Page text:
STAMFORD — The grievance process for Stamford High School’s former athletic director who claims he was wrongfully not re-hired has been delayed after the city failed to produce the documents needed for an investigation.
After a four-plus hour meeting on Tuesday, it was concluded the Board of Education could not make a decision about whether or not Jim Moriarty was wrongfully passed over to be Stamford High’s athletic director without the items the teacher’s union asked for in a Freedom of Information Act request.
Moriarty previously served as the athletic director of Stamford High School for six years. In March, it was announced the position would be switched from a department head-esque position held by a teacher to a full-time administrative job. Moriarty applied for the job, but was passed over for Chris Passamano, the former boys varsity swim coach at Norwalk High School who didn’t have prior athletic director experience.
Teachers union lawyer Sharon Quinn is claiming Moriarty, 66, is the victim of age discrimination and a biased, unfair interview process. However, the Stamford teacher’s union said requested 17 items from the city to help inform the grievance process and did not receive some of them, including emails. The city allegedly did not respond to followup about the requests, which were made Aug. 1.
There was also another planned grievance meeting that was previously delayed because of a lack of information.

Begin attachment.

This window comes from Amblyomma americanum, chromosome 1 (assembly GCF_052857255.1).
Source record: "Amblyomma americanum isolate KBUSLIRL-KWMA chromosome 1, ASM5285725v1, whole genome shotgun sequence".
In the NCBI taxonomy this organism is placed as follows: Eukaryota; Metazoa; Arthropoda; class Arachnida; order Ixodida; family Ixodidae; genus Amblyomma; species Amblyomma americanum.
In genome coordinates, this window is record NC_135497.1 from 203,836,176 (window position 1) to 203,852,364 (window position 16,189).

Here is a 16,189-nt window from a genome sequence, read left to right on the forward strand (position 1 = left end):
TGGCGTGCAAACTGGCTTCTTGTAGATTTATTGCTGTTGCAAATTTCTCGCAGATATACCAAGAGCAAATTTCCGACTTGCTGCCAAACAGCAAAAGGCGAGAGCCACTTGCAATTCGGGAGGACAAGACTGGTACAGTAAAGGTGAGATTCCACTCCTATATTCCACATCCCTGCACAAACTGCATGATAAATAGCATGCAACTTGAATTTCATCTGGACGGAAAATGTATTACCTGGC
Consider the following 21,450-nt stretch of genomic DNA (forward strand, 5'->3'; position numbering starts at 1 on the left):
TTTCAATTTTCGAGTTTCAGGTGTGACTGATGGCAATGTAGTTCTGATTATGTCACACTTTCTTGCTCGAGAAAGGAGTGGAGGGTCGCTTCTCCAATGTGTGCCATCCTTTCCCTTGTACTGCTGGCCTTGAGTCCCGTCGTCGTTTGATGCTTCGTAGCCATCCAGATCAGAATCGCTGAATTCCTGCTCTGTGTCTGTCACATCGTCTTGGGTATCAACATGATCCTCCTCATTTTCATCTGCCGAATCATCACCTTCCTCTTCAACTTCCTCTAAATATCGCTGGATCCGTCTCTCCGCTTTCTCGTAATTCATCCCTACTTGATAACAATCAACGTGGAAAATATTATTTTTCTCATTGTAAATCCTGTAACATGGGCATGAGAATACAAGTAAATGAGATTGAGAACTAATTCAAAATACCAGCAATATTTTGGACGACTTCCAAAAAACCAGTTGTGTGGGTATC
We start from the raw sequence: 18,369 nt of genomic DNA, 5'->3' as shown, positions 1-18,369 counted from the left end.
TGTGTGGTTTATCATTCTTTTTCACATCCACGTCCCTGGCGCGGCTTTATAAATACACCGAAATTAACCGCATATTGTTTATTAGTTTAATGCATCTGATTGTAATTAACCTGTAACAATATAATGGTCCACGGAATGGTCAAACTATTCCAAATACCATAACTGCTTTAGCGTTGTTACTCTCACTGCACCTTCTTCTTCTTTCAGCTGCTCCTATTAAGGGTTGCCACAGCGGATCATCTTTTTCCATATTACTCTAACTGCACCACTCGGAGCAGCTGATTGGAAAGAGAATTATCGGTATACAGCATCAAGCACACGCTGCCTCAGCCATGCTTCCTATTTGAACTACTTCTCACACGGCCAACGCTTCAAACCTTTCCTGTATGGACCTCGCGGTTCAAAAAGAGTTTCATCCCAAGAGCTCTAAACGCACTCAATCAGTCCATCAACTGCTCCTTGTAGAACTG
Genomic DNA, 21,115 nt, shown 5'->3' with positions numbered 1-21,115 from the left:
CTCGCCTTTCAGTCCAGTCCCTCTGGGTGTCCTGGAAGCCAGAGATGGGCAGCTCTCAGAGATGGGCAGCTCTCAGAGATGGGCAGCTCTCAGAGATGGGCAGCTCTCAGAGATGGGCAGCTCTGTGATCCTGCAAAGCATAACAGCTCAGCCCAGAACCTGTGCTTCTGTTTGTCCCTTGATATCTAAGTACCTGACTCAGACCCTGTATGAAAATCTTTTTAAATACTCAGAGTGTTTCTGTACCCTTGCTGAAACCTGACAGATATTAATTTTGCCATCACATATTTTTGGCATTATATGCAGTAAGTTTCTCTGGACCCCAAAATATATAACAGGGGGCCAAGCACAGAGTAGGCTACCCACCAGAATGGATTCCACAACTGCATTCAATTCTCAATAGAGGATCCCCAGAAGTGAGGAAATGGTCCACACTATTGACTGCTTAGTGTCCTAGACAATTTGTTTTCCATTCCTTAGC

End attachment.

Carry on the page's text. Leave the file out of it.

Still, the union presented the board with what information they did have, claiming Moriarty was treated unfairly during the interview process.
According to Quinn, members of the interview committee were not made aware of the board policy to show a preference toward internal candidates. Moriarty was also allegedly subjected to targeted questions based specifically off incidents from his past experience as athletic director, including an investigation into a social media post where a coach appeared to be drinking with student athletes.
Moriarty said these questions threw him for a loop and made him worry about the integrity of these past investigations, causing him to perform poorly during the interview.
The union also complained that Stamford High’s principal, Ray Manka, sat in on the second interview representing Stamford High, the administrator’s union and as a neutral facilitator. The union argued he could not represent the interests of all three groups.
“I felt Mr. Manka should not have started the conversation at that point as the facilitator,” said Stamford High teacher and interview committee member Dorothea Mackey. “He was too involved and he set the tone too much. He is the principal. He had three teachers in room who worked for him and as a facilitator, it’s very hard to be neutral at that point.”
firstname.lastname@example.org; (203) 964-2265; @erin_kayata